| Tetramorium fuscipes|
Besides a collection record noting a specimen found under a stone in dry sclerophyll, nothing is known about the biology of Tetramorium fuscipes.
Although originally described as a subspecies of Tetramorium turneri this species is distinct and consistently smaller, lighter in colour and more densely sculptured.
This is one of the Australian species which I suspect may be an aggregate, with two or more sibling species concealed by a mass of variable characters. Variation within fuscipes as defined above relates to size, sculpture, impression of metanotal groove, spine length and slight differences in petiole shape. Many of these features do not appear to have any geographical significance (at least not among the few series examined) but one character may be significant, that is the sculpturation, or lack of it, upon the postpetiole. It appears that specimens from the northern end of the range usually have traces of postpetiolar sculpture whilst more southerly samples do not.
Keys including this Species
Distribution based on Regional Taxon Lists
Distribution based on AntMaps
Distribution based on AntWeb specimens
Check data from AntWeb
The following information is derived from Barry Bolton's New General Catalogue, a catalogue of the world's ants.
- fuscipes. Xiphomyrmex turneri subsp. fuscipes Viehmeyer, 1925a: 29 (w.) AUSTRALIA. Combination in Tetramorium: Bolton, 1977: 138. Raised to species: Bolton, 1977: 138.
Unless otherwise noted the text for the remainder of this section is reported from the publication that includes the original description.
Bolton (1977) - TL 2.8-3.1, HL 0.64-0.72, HW 0.58-0.68, CI 90-94, SL 0.44-0.50, SI 72-78, PW 0.46-0.56, AL 0.76-0.88 (10 measured).
Mandibles weakly longitudinally striate, the anterior clypeal margin without a notch medially. Frontal carinae strong and extending back almost to the occiput, forming the dorsal margins of the broad but shallow scrobes. Scrobes as long as the antennal scapes but not deep enough to accommodate them fully. Eyes at the midlength of the sides of the head. Alitrunk in profile with the metanotal groove variously impressed, in most specimens not or only feebly marked but in a few very distinctly impressed. This feature shows much variation in the single nest-series in which it was found (Queensland, Sunnybank). Propodeal spines moderately long, acute; metapleural lobes long, narrow-triangular, acute and feebly upcurved. Petiole in dorsal view at least as long as broad, usually longer than broad. Dorsum of head regularly and quite densely longitudinally rugulose, the spaces between the rugulae packed with a dense, conspicuous reticulate-puncturation. Cephalic rugulae anastomosing or with reticulation on the occipital surface. Dorsal alitrunk reticulate-rugulose, most coarsely so on the pronotum, the spaces filled with puncturation as on the head. Dorsum of petiole unsculptured medially or with a few fine rugulae, the puncturation usually absent; the postpetiole usually smooth and polished, rarely with faint shagreening or puncturation. Gaster smooth and shining. All dorsal surfaces of the head and body with numerous erect to suberect long hairs, those of the alitrunk and pedicel generally blunted apically. Colour yellowish brown, the legs and sometimes also the gaster lighter than the alitrunk. Head always much darker than the remainder, brown to dark brown, this colour contrast distinct to the naked eye.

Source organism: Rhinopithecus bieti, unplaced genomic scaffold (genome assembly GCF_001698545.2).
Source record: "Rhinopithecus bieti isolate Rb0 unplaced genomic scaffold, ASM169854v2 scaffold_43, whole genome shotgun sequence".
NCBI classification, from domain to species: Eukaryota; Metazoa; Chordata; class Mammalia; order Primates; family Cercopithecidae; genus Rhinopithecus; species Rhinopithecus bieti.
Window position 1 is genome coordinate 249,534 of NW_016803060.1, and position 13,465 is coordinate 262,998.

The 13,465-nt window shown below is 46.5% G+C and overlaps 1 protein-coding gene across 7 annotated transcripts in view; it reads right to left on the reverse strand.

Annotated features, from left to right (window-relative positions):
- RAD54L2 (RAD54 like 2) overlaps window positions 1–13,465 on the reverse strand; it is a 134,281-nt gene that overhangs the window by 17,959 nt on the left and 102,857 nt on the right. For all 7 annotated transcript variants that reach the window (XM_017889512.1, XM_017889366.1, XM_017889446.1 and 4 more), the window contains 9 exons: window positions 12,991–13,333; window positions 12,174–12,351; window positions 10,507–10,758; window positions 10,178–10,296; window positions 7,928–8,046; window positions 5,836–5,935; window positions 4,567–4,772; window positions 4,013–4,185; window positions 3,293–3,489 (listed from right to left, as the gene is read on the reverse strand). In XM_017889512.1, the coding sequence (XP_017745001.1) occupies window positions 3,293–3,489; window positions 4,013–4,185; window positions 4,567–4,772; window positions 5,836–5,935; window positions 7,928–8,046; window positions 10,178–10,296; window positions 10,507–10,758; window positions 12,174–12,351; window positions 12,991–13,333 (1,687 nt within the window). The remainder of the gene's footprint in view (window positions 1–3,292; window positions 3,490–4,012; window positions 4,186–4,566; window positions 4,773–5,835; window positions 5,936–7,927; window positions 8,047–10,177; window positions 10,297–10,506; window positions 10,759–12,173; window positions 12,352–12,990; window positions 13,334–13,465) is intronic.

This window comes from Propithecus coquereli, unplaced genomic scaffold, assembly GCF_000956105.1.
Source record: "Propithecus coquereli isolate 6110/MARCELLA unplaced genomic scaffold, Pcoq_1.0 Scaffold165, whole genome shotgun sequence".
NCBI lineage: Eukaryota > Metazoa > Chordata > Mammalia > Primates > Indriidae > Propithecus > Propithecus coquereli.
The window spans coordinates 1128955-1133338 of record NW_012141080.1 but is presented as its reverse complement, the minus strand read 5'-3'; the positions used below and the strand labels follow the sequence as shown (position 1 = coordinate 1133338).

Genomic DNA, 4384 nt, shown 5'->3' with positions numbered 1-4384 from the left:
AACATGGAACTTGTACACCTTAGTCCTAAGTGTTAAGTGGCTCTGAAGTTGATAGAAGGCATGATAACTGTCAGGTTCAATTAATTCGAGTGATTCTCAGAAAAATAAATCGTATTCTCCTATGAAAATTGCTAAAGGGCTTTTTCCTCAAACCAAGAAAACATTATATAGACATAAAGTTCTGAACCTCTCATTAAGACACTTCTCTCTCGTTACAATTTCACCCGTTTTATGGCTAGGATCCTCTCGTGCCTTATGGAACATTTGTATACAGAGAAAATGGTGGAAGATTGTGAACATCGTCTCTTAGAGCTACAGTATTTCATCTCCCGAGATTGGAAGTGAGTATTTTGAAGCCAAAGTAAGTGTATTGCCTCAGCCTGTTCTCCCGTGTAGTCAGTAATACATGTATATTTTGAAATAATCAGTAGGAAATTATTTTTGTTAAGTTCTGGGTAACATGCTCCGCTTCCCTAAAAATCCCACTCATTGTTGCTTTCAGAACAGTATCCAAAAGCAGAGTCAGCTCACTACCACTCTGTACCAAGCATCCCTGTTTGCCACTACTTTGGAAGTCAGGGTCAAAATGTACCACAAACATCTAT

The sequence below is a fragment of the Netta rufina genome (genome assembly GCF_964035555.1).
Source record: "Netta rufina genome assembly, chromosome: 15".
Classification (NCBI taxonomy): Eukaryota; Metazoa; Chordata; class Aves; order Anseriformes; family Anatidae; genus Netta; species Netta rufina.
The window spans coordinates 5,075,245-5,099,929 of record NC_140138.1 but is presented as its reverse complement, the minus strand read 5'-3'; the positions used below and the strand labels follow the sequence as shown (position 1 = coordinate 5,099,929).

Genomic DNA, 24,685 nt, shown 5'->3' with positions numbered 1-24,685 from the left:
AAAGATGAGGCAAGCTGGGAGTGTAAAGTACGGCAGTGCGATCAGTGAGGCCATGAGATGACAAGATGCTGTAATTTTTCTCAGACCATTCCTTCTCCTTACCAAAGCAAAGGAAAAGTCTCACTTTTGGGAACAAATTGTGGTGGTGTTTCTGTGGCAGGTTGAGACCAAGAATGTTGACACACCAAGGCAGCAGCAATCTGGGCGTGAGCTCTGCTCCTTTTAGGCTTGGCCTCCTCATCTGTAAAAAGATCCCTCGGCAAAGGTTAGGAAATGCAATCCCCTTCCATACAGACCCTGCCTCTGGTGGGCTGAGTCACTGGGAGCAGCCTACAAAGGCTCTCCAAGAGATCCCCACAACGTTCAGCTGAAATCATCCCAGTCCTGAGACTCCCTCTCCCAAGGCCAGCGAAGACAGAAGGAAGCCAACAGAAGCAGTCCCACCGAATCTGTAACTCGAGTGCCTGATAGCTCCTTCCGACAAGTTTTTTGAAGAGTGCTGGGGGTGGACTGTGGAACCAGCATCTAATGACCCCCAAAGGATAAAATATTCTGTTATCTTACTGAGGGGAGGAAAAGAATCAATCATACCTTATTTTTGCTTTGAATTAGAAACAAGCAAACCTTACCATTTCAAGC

Bolton (1977) - Syntype workers, Australia: New South Wales, Liverpool (Naturhistorisches Museum Basel) [examined]. The published name of this species is as above but the name on the det. label of the syntypes is fusciceps, which is more appropriate as the head is dark and is probably the name originally intended by Viehmeyer. However, the above published name must stand, despite the fact that the legs are yellow and not infuscated.
- Syntype, worker(s), Liverpool, New South Wales, Australia, Berlin Museum für Naturkunde der Humboldt-Universität.
- Bolton, B. 1977. The ant tribe Tetramoriini (Hymenoptera: Formicidae). The genus Tetramorium Mayr in the Oriental and Indo-Australian regions, and in Australia. Bulletin of the British Museum (Natural History). Entomology. 36:67-151. PDF (page 138, Combination in Tetramorium, and raised to species.)
- Viehmeyer, H. 1925a. Formiciden der australischen Faunenregion. (Fortsetzung.). Entomol. Mitt. 14: 25-39 (page 29, worker described)